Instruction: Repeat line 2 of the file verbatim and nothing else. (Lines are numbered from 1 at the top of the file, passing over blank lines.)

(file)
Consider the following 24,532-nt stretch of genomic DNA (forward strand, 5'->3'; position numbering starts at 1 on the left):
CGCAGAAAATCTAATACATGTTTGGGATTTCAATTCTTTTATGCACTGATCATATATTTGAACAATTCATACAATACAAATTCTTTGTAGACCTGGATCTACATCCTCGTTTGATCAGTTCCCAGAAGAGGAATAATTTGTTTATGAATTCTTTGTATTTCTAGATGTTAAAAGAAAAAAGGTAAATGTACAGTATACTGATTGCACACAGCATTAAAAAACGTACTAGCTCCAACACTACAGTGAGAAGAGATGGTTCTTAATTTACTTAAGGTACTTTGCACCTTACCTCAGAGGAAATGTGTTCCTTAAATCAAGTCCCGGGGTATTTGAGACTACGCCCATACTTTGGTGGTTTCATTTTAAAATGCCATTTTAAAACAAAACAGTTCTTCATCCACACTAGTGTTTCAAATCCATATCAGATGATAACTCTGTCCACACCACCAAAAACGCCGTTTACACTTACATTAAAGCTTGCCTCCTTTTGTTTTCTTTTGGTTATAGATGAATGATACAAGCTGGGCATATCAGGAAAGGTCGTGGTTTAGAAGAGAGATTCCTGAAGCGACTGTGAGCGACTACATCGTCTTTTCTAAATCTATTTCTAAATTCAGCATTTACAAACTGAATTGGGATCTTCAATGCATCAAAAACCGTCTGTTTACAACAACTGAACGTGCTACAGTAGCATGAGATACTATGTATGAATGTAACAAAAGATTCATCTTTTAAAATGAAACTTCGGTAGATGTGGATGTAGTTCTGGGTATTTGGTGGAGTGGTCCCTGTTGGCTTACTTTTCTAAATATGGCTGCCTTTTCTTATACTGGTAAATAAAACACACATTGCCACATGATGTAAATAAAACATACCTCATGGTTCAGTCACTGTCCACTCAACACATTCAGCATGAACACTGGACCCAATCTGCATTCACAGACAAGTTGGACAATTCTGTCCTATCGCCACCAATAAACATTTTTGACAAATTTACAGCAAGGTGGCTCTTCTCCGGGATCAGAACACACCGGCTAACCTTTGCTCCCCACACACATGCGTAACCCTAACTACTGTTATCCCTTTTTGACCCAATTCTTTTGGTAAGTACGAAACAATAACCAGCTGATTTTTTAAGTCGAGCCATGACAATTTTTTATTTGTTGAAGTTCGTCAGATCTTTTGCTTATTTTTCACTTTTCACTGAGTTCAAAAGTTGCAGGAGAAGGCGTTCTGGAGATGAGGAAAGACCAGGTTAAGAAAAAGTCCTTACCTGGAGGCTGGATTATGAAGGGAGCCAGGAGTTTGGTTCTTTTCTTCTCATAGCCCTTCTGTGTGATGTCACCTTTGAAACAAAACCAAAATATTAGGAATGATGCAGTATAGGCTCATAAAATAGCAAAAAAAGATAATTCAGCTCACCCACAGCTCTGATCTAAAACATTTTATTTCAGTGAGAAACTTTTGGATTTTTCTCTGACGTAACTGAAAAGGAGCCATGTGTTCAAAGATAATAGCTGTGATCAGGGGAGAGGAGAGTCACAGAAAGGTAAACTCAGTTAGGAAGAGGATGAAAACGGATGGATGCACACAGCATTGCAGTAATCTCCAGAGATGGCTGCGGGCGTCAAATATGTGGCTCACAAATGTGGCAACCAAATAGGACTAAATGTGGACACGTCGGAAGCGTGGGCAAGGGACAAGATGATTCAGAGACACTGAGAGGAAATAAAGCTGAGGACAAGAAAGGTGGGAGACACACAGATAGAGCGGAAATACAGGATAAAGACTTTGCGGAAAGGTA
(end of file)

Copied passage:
CGCAGAAAATCTAATACATGTTTGGGATTTCAATTCTTTTATGCACTGATCATATATTTGAACAATTCATACAATACAAATTCTTTGTAGACCTGGATCTACATCCTCGTTTGATCAGTTCCCAGAAGAGGAATAATTTGTTTATGAATTCTTTGTATTTCTAGATGTTAAAAGAAAAAAGGTAAATGTACAGTATACTGATTGCACACAGCATTAAAAAACGTACTAGCTCCAACACTACAGTGAGAAGAGATGGTTCTTAATTTACTTAAGGTACTTTGCACCTTACCTCAGAGGAAATGTGTTCCTTAAATCAAGTCCCGGGGTATTTGAGACTACGCCCATACTTTGGTGGTTTCATTTTAAAATGCCATTTTAAAACAAAACAGTTCTTCATCCACACTAGTGTTTCAAATCCATATCAGATGATAACTCTGTCCACACCACCAAAAACGCCGTTTACACTTACATTAAAGCTTGCCTCCTTTTGTTTTCTTTTGGTTATAGATGAATGATACAAGCTGGGCATATCAGGAAAGGTCGTGGTTTAGAAGAGAGATTCCTGAAGCGACTGTGAGCGACTACATCGTCTTTTCTAAATCTATTTCTAAATTCAGCATTTACAAACTGAATTGGGATCTTCAATGCATCAAAAACCGTCTGTTTACAACAACTGAACGTGCTACAGTAGCATGAGATACTATGTATGAATGTAACAAAAGATTCATCTTTTAAAATGAAACTTCGGTAGATGTGGATGTAGTTCTGGGTATTTGGTGGAGTGGTCCCTGTTGGCTTACTTTTCTAAATATGGCTGCCTTTTCTTATACTGGTAAATAAAACACACATTGCCACATGATGTAAATAAAACATACCTCATGGTTCAGTCACTGTCCACTCAACACATTCAGCATGAACACTGGACCCAATCTGCATTCACAGACAAGTTGGACAATTCTGTCCTATCGCCACCAATAAACATTTTTGACAAATTTACAGCAAGGTGGCTCTTCTCCGGGATCAGAACACACCGGCTAACCTTTGCTCCCCACACACATGCGTAACCCTAACTACTGTTATCCCTTTTTGACCCAATTCTTTTGGTAAGTACGAAACAATAACCAGCTGATTTTTTAAGTCGAGCCATGACAATTTTTTATTTGTTGAAGTTCGTCAGATCTTTTGCTTATTTTTCACTTTTCACTGAGTTCAAAAGTTGCAGGAGAAGGCGTTCTGGAGATGAGGAAAGACCAGGTTAAGAAAAAGTCCTTACCTGGAGGCTGGATTATGAAGGGAGCCAGGAGTTTGGTTCTTTTCTTCTCATAGCCCTTCTGTGTGATGTCACCTTTGAAACAAAACCAAAATATTAGGAATGATGCAGTATAGGCTCATAAAATAGCAAAAAAAGATAATTCAGCTCACCCACAGCTCTGATCTAAAACATTTTATTTCAGTGAGAAACTTTTGGATTTTTCTCTGACGTAACTGAAAAGGAGCCATGTGTTCAAAGATAATAGCTGTGATCAGGGGAGAGGAGAGTCACAGAAAGGTAAACTCAGTTAGGAAGAGGATGAAAACGGATGGATGCACACAGCATTGCAGTAATCTCCAGAGATGGCTGCGGGCGTCAAATATGTGGCTCACAAATGTGGCAACCAAATAGGACTAAATGTGGACACGTCGGAAGCGTGGGCAAGGGACAAGATGATTCAGAGACACTGAGAGGAAATAAAGCTGAGGACAAGAAAGGTGGGAGACACACAGATAGAGCGGAAATACAGGATAAAGACTTTGCGGAAAGGTA